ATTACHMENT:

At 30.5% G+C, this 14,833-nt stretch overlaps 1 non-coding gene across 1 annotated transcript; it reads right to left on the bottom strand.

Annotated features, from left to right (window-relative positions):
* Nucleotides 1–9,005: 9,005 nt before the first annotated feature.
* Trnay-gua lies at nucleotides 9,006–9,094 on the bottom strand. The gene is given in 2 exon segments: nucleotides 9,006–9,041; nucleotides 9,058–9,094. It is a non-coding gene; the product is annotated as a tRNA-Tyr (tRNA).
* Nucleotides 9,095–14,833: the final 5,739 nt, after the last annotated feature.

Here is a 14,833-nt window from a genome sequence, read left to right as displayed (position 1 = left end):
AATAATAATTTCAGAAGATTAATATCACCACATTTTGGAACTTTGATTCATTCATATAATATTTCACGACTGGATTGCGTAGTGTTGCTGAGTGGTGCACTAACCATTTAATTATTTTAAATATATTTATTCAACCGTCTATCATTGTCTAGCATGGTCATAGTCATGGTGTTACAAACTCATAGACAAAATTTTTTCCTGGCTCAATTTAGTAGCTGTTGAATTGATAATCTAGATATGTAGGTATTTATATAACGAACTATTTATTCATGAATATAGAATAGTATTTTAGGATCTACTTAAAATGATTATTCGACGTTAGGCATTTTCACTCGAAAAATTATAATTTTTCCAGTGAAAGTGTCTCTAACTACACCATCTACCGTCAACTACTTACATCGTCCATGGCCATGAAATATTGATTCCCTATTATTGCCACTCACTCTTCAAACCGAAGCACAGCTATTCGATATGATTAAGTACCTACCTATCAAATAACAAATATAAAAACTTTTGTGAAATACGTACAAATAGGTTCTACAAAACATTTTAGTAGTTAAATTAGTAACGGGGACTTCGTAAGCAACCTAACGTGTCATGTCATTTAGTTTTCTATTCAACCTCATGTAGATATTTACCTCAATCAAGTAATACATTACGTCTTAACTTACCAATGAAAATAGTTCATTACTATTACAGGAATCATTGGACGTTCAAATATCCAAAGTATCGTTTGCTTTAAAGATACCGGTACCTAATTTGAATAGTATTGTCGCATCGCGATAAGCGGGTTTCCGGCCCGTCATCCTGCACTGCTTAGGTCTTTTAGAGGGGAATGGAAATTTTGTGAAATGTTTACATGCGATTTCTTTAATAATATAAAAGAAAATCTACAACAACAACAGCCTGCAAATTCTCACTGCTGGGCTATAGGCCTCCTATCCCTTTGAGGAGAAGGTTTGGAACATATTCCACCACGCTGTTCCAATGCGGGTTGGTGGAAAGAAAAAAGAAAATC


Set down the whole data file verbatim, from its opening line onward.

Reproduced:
At 30.5% G+C, this 14,833-nt stretch overlaps 1 non-coding gene across 1 annotated transcript; it reads right to left on the bottom strand.

Annotated features, from left to right (window-relative positions):
* Nucleotides 1–9,005: 9,005 nt before the first annotated feature.
* Trnay-gua lies at nucleotides 9,006–9,094 on the bottom strand. The gene is given in 2 exon segments: nucleotides 9,006–9,041; nucleotides 9,058–9,094. It is a non-coding gene; the product is annotated as a tRNA-Tyr (tRNA).
* Nucleotides 9,095–14,833: the final 5,739 nt, after the last annotated feature.

Here is a 14,833-nt window from a genome sequence, read left to right as displayed (position 1 = left end):
AATAATAATTTCAGAAGATTAATATCACCACATTTTGGAACTTTGATTCATTCATATAATATTTCACGACTGGATTGCGTAGTGTTGCTGAGTGGTGCACTAACCATTTAATTATTTTAAATATATTTATTCAACCGTCTATCATTGTCTAGCATGGTCATAGTCATGGTGTTACAAACTCATAGACAAAATTTTTTCCTGGCTCAATTTAGTAGCTGTTGAATTGATAATCTAGATATGTAGGTATTTATATAACGAACTATTTATTCATGAATATAGAATAGTATTTTAGGATCTACTTAAAATGATTATTCGACGTTAGGCATTTTCACTCGAAAAATTATAATTTTTCCAGTGAAAGTGTCTCTAACTACACCATCTACCGTCAACTACTTACATCGTCCATGGCCATGAAATATTGATTCCCTATTATTGCCACTCACTCTTCAAACCGAAGCACAGCTATTCGATATGATTAAGTACCTACCTATCAAATAACAAATATAAAAACTTTTGTGAAATACGTACAAATAGGTTCTACAAAACATTTTAGTAGTTAAATTAGTAACGGGGACTTCGTAAGCAACCTAACGTGTCATGTCATTTAGTTTTCTATTCAACCTCATGTAGATATTTACCTCAATCAAGTAATACATTACGTCTTAACTTACCAATGAAAATAGTTCATTACTATTACAGGAATCATTGGACGTTCAAATATCCAAAGTATCGTTTGCTTTAAAGATACCGGTACCTAATTTGAATAGTATTGTCGCATCGCGATAAGCGGGTTTCCGGCCCGTCATCCTGCACTGCTTAGGTCTTTTAGAGGGGAATGGAAATTTTGTGAAATGTTTACATGCGATTTCTTTAATAATATAAAAGAAAATCTACAACAACAACAGCCTGCAAATTCTCACTGCTGGGCTATAGGCCTCCTATCCCTTTGAGGAGAAGGTTTGGAACATATTCCACCACGCTGTTCCAATGCGGGTTGGTGGAAAGAAAAAAGAAAATC